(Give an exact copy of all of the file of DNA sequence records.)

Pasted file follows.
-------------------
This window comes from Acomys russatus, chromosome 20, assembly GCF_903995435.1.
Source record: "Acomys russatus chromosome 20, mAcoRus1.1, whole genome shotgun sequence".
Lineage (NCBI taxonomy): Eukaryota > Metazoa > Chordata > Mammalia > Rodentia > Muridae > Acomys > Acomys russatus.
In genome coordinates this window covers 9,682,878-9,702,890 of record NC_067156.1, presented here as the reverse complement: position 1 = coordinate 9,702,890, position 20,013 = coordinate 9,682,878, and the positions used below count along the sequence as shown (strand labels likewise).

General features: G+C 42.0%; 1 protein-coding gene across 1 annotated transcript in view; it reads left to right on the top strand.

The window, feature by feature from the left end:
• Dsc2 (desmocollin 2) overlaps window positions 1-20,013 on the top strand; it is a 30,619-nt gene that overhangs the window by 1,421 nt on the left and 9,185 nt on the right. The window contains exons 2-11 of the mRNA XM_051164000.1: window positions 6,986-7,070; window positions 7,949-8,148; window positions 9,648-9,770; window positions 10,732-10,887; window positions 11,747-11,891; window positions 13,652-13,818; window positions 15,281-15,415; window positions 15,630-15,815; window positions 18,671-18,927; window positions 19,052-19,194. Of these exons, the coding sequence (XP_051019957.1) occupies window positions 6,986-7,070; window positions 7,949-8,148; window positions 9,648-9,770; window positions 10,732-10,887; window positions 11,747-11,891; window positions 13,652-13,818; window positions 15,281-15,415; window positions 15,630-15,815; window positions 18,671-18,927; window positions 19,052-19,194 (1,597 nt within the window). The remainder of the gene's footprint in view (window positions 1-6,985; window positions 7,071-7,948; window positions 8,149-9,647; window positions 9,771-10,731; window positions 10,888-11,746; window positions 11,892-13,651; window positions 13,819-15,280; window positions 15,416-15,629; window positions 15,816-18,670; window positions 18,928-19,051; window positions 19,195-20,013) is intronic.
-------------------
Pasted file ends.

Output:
This window comes from Acomys russatus, chromosome 20, assembly GCF_903995435.1.
Source record: "Acomys russatus chromosome 20, mAcoRus1.1, whole genome shotgun sequence".
Lineage (NCBI taxonomy): Eukaryota > Metazoa > Chordata > Mammalia > Rodentia > Muridae > Acomys > Acomys russatus.
In genome coordinates this window covers 9,682,878-9,702,890 of record NC_067156.1, presented here as the reverse complement: position 1 = coordinate 9,702,890, position 20,013 = coordinate 9,682,878, and the positions used below count along the sequence as shown (strand labels likewise).

General features: G+C 42.0%; 1 protein-coding gene across 1 annotated transcript in view; it reads left to right on the top strand.

The window, feature by feature from the left end:
• Dsc2 (desmocollin 2) overlaps window positions 1-20,013 on the top strand; it is a 30,619-nt gene that overhangs the window by 1,421 nt on the left and 9,185 nt on the right. The window contains exons 2-11 of the mRNA XM_051164000.1: window positions 6,986-7,070; window positions 7,949-8,148; window positions 9,648-9,770; window positions 10,732-10,887; window positions 11,747-11,891; window positions 13,652-13,818; window positions 15,281-15,415; window positions 15,630-15,815; window positions 18,671-18,927; window positions 19,052-19,194. Of these exons, the coding sequence (XP_051019957.1) occupies window positions 6,986-7,070; window positions 7,949-8,148; window positions 9,648-9,770; window positions 10,732-10,887; window positions 11,747-11,891; window positions 13,652-13,818; window positions 15,281-15,415; window positions 15,630-15,815; window positions 18,671-18,927; window positions 19,052-19,194 (1,597 nt within the window). The remainder of the gene's footprint in view (window positions 1-6,985; window positions 7,071-7,948; window positions 8,149-9,647; window positions 9,771-10,731; window positions 10,888-11,746; window positions 11,892-13,651; window positions 13,819-15,280; window positions 15,416-15,629; window positions 15,816-18,670; window positions 18,928-19,051; window positions 19,195-20,013) is intronic.